Teaching Down: The Culture of Poverty and the Classroom

Last week Sarah Lawrence-Lightfoot gave one of my favorite lectures so far for our class Ecology of Education. The course presents a sociological perspective on schooling, and in that way it is a nice complement and counterbalance to my other classes which are more "skills-based". In her lecture, Dr. Lawrence-Lightfoot's lecture discussed the culture of poverty literature and the subsequent pushback in sociological research and literature.

Dr. Lawrence-Lightfoot discussed the way sociologists "studied down" toward their subjects. Often times they took a pathological approach, looking to diagnose the social ills of their poorer (and often darker-skinned) subjects. This perspective is also known as a deficit model, looking at the flaws, failures and weaknesses of a group, rather than their strengths.

Not long ago, The New York Times discussed the return of the culture of poverty in social research. What struck me about Dr. Lawrence-Lightfoot's lecture, however was the parallels I found in education and my own teaching.

It seems to me that the culture of poverty permeates a lot of education reform efforts beginning with the nomenclature of the major challenge in education today, the achievement gap. Dr. Lawrence-Lightfoot touched on this idea as well in a discussion with my section. As someone who has dedicated myself to closing the achievement gap, it was unsettling to make the connection between this phrase and the underlying implications about the children whom it addresses. I wonder how we might better discuss educational inequality in a way that doesn't stigmatize entire populations of children.

Beyond this somewhat abstract problem with semantics, there is a broader pattern in education reform that seems to follow a deficit model of thinking. Again and again we hear about what poor children lack. Again and again we hear about the way in which their families and communities fail them. Again and again we hear about what "we", the privileged few, can offer to these communities. However positive the intentions for these children, this approach seems fundamentally flawed in its failure to account for and engage the existing strengths of these communities.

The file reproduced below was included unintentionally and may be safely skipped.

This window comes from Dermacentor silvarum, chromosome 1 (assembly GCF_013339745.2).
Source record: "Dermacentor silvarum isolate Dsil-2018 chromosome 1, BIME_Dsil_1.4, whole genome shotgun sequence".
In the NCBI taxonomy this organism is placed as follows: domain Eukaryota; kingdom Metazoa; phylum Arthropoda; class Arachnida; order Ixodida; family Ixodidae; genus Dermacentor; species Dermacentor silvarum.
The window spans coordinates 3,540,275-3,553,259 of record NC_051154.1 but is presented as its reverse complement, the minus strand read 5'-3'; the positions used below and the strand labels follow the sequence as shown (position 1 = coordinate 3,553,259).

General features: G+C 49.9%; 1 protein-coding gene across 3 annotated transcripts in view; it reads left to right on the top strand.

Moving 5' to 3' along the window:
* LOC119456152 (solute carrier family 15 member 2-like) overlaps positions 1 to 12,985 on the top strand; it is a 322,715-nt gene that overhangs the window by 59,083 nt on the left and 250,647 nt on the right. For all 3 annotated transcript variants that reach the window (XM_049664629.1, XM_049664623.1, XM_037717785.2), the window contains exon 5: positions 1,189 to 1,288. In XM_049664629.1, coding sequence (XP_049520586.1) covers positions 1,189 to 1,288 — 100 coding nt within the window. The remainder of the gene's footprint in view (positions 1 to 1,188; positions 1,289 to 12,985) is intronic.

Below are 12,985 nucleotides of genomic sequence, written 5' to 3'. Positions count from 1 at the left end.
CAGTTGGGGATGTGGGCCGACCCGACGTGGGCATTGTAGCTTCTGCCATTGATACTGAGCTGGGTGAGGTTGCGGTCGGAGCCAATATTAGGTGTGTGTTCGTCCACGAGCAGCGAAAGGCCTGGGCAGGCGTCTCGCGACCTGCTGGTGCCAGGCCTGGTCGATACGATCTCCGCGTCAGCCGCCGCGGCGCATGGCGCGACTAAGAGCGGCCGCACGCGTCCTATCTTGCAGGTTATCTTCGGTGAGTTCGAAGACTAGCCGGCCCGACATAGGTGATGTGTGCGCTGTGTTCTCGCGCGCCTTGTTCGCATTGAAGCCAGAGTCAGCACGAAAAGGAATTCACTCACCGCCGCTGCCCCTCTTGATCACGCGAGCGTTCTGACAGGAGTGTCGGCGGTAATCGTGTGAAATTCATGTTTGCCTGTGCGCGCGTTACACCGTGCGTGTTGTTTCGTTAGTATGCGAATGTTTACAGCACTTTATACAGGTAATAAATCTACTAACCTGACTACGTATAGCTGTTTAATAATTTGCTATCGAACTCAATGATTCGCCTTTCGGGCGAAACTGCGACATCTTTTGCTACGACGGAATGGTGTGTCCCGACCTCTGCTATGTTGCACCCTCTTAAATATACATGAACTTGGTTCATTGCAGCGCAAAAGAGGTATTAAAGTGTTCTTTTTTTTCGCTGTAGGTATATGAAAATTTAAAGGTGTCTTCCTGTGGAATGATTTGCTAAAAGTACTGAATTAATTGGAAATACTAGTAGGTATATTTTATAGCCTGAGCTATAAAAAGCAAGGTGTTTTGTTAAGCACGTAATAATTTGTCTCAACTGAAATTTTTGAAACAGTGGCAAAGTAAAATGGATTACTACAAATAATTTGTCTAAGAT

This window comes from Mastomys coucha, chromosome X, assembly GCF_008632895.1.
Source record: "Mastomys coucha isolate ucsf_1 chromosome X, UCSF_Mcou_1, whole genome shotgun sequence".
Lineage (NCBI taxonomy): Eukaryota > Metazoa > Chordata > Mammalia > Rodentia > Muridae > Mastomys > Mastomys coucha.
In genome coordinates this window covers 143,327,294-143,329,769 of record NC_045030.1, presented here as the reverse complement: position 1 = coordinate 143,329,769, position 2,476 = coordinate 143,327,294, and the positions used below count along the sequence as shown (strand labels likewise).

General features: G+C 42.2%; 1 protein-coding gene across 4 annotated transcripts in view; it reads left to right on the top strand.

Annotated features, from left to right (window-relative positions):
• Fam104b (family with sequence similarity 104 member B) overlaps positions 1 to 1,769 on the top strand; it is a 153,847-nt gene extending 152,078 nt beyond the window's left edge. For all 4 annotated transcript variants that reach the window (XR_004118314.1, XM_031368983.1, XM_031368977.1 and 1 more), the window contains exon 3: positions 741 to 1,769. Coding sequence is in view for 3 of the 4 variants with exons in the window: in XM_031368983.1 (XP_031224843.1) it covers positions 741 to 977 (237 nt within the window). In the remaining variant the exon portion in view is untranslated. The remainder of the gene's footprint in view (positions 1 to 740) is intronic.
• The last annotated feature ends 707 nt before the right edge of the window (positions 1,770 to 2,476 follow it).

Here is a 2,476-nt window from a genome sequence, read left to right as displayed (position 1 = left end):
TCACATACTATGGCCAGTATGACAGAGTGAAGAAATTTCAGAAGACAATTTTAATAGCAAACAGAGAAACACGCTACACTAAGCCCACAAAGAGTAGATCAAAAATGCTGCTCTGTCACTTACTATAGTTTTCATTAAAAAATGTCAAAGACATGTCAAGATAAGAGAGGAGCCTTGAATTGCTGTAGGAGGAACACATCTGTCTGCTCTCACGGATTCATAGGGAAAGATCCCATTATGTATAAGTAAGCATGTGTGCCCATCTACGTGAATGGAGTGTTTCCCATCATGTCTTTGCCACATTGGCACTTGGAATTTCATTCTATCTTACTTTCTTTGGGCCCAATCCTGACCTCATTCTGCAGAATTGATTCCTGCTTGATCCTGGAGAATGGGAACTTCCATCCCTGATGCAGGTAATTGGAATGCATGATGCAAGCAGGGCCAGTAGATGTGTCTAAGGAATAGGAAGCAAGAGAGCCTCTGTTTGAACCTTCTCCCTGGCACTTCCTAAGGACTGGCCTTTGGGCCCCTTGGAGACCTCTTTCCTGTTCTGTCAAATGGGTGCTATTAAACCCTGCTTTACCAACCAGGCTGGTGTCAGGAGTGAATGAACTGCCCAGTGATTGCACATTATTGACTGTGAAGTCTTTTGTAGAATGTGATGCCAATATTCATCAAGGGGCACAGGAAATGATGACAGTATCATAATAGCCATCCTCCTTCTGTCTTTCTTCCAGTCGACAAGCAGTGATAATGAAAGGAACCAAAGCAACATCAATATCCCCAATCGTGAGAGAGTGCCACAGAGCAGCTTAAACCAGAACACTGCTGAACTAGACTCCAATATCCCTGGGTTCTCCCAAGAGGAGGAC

Finally, I thought of my own experiences as a teacher. I remembered co-workers who made disparaging comments about parents and students. I also recognized my own culpability as a young teacher who bought into the 'hero myth' propagated by Hollywood and society at large. While I always attempted to show respect for the community around my schools, I still fell victim to culture of poverty thinking in my own way.

As a fresh faced college graduate I thought I was the sole key to my children's success. All they needed, in my naive and idealistic assessment, was a passionate, caring, intelligent young teacher who would help them overcome the obstacles of the "inner city". As Dr. Lawrence-Lightfoot explained in a conversation with my section, this thinking may entail good intentions, but it is no less a manifestation of the culture of poverty. Like the sociologists who embedded themselves in the 'black ghetto' I was also adopting this perspective as a teacher. I was teaching down.

Thankfully I do not think that I held on to this superhero myth for long in my teaching. I think my first year of teaching gave me the maturity and humility to better understand what I could and could not do as a teacher. Throughout that first year and beyond I learned the immeasurable value of my students backgrounds, experiences and families as resources for our learning. This is a powerful shift that I don't think I felt or recognized explicitly until this recent lecture helped me to make the connection between the culture of poverty and my own false assumptions.

Moving forward, I think that education can make some important changes to better serve the children we all want to help. At the macro level there needs to be a shift in the way we look at poor communities. On a more practical level, I think that teaching programs, especially those that rely on high achieving college graduates like Teaching Fellows and TFA, need a stronger and more explicit emphasis on cultural awareness. These teachers have a lot to offer, but they should be taught to respect, appreciate and leverage the strengths of the communities they enter.

The culture of poverty can be subtle, but it is powerful. If we are serious about using education to change communities, we need to also change the way we view these communities.


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